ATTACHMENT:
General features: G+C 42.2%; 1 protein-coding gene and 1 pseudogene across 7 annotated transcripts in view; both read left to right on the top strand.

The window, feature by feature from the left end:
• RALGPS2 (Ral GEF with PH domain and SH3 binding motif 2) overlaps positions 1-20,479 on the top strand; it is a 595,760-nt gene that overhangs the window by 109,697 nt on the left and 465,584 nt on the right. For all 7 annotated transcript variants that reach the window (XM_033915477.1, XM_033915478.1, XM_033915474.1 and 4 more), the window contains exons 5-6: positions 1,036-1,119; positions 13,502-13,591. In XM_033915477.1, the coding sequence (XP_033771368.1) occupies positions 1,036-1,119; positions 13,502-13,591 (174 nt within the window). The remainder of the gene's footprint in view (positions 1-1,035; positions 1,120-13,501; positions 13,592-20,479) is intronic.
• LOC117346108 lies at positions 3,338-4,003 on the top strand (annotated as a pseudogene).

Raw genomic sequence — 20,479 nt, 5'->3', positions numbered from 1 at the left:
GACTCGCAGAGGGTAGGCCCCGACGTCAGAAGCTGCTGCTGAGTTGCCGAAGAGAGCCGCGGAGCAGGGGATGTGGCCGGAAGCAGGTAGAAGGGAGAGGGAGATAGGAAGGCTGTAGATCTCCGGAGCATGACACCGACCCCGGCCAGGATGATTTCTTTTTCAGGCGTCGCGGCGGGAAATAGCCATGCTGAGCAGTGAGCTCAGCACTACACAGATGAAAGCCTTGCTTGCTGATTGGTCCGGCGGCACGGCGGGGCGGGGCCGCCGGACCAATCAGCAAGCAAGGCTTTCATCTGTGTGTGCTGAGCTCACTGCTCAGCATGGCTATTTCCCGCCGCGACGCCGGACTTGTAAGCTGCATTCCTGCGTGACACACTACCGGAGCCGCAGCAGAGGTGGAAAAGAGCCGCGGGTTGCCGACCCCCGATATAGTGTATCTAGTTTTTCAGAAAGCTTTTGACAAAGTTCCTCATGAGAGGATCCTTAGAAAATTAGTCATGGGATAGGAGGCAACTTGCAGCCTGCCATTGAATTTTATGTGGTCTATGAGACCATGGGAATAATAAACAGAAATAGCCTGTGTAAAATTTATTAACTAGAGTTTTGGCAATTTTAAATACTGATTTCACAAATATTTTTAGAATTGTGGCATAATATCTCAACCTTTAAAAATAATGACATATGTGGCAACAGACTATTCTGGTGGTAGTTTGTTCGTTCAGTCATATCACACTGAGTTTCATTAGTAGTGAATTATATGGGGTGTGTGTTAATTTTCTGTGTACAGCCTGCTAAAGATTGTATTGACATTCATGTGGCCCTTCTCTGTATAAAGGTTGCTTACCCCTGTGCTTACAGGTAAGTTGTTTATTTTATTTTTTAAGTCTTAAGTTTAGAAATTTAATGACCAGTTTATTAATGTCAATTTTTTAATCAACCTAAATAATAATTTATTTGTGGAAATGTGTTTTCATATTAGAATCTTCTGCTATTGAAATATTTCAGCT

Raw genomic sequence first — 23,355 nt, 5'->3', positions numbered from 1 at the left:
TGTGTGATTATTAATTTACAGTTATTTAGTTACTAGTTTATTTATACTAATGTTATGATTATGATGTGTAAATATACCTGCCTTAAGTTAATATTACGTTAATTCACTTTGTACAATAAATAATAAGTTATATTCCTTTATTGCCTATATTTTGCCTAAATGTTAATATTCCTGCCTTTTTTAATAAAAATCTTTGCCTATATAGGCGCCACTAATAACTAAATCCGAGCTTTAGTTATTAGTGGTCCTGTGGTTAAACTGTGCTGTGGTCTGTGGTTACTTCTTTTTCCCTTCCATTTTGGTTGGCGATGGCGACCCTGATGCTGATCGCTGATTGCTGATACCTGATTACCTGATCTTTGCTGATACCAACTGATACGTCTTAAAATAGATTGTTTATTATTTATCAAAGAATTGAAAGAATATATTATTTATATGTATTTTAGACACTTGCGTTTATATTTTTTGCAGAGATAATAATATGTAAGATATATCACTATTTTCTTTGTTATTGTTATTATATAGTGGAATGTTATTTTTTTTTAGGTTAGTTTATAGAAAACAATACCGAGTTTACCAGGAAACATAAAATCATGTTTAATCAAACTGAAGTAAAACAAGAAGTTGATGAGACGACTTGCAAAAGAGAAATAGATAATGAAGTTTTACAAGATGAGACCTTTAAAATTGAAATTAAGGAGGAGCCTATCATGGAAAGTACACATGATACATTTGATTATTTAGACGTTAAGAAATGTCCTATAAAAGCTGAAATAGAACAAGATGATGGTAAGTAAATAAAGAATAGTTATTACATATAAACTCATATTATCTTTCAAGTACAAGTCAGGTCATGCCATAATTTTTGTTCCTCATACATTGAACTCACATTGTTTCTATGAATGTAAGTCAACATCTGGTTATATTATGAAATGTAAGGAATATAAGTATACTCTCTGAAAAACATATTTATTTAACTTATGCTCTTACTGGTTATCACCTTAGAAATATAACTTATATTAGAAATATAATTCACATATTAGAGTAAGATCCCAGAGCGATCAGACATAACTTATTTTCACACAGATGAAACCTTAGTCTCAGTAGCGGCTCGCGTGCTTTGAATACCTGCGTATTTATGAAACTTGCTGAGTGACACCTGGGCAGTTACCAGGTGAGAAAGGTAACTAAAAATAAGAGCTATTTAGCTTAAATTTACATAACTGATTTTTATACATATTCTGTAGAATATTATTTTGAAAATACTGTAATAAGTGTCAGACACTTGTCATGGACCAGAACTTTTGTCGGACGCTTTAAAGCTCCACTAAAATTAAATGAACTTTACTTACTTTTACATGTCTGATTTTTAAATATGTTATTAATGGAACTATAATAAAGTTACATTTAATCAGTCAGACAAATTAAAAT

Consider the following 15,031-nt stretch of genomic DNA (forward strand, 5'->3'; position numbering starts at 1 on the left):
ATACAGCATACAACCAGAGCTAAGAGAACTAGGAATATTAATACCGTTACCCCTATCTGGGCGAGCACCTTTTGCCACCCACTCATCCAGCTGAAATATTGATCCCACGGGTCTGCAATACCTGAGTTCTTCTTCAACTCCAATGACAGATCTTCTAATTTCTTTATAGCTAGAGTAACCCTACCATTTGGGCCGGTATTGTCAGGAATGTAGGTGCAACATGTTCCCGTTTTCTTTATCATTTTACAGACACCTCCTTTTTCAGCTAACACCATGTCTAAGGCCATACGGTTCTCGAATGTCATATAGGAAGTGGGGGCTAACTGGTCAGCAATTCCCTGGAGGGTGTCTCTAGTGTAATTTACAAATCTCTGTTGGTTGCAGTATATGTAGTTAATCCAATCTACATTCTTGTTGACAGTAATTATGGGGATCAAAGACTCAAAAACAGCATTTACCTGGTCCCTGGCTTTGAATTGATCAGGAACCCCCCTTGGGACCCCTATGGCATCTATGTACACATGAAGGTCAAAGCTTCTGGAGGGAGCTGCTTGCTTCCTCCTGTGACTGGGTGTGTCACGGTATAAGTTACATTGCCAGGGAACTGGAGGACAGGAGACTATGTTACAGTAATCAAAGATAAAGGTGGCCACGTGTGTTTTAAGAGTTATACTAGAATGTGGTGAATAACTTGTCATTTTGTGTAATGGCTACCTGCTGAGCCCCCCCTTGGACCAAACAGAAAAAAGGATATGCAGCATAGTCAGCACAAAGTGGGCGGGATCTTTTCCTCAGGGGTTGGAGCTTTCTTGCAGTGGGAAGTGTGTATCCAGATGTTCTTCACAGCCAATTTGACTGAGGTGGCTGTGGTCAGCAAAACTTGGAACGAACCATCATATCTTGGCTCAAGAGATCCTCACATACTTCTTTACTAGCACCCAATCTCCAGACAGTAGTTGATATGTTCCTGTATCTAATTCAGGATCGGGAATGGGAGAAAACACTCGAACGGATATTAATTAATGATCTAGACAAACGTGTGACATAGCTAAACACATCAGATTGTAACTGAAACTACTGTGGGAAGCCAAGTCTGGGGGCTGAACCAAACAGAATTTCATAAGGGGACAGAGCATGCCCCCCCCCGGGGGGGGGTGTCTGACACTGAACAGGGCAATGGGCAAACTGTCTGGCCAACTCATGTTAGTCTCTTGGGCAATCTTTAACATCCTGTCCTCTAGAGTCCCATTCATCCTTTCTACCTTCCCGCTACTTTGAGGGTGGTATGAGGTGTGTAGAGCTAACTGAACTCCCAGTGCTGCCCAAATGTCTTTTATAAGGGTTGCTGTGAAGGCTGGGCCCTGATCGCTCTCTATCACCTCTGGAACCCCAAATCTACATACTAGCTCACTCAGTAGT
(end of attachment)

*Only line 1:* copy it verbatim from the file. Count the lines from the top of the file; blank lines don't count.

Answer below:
General features: G+C 42.2%; 1 protein-coding gene and 1 pseudogene across 7 annotated transcripts in view; both read left to right on the top strand.